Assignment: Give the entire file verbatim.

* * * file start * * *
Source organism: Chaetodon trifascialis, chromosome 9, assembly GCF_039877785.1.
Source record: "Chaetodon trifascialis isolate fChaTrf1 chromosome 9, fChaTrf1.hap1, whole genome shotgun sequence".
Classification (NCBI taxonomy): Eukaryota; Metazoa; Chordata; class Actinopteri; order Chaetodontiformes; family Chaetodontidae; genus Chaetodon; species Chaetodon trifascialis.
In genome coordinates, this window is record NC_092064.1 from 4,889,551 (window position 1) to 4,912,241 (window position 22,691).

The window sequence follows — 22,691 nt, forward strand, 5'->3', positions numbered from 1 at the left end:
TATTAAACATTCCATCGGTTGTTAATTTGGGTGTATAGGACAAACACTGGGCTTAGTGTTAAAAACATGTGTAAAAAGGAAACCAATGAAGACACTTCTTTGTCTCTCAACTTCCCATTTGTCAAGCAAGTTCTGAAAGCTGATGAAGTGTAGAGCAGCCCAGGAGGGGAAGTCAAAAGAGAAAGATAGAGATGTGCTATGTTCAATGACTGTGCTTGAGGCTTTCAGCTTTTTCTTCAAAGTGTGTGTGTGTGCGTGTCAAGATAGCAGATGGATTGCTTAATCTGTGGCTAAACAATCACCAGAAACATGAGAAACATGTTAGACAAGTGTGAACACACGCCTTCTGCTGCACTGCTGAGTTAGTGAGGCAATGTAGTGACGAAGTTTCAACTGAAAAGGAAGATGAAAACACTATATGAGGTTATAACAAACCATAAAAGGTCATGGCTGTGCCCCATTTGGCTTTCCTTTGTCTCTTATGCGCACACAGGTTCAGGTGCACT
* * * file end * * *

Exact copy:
Source organism: Chaetodon trifascialis, chromosome 9, assembly GCF_039877785.1.
Source record: "Chaetodon trifascialis isolate fChaTrf1 chromosome 9, fChaTrf1.hap1, whole genome shotgun sequence".
Classification (NCBI taxonomy): Eukaryota; Metazoa; Chordata; class Actinopteri; order Chaetodontiformes; family Chaetodontidae; genus Chaetodon; species Chaetodon trifascialis.
In genome coordinates, this window is record NC_092064.1 from 4,889,551 (window position 1) to 4,912,241 (window position 22,691).

The window sequence follows — 22,691 nt, forward strand, 5'->3', positions numbered from 1 at the left end:
TATTAAACATTCCATCGGTTGTTAATTTGGGTGTATAGGACAAACACTGGGCTTAGTGTTAAAAACATGTGTAAAAAGGAAACCAATGAAGACACTTCTTTGTCTCTCAACTTCCCATTTGTCAAGCAAGTTCTGAAAGCTGATGAAGTGTAGAGCAGCCCAGGAGGGGAAGTCAAAAGAGAAAGATAGAGATGTGCTATGTTCAATGACTGTGCTTGAGGCTTTCAGCTTTTTCTTCAAAGTGTGTGTGTGTGCGTGTCAAGATAGCAGATGGATTGCTTAATCTGTGGCTAAACAATCACCAGAAACATGAGAAACATGTTAGACAAGTGTGAACACACGCCTTCTGCTGCACTGCTGAGTTAGTGAGGCAATGTAGTGACGAAGTTTCAACTGAAAAGGAAGATGAAAACACTATATGAGGTTATAACAAACCATAAAAGGTCATGGCTGTGCCCCATTTGGCTTTCCTTTGTCTCTTATGCGCACACAGGTTCAGGTGCACT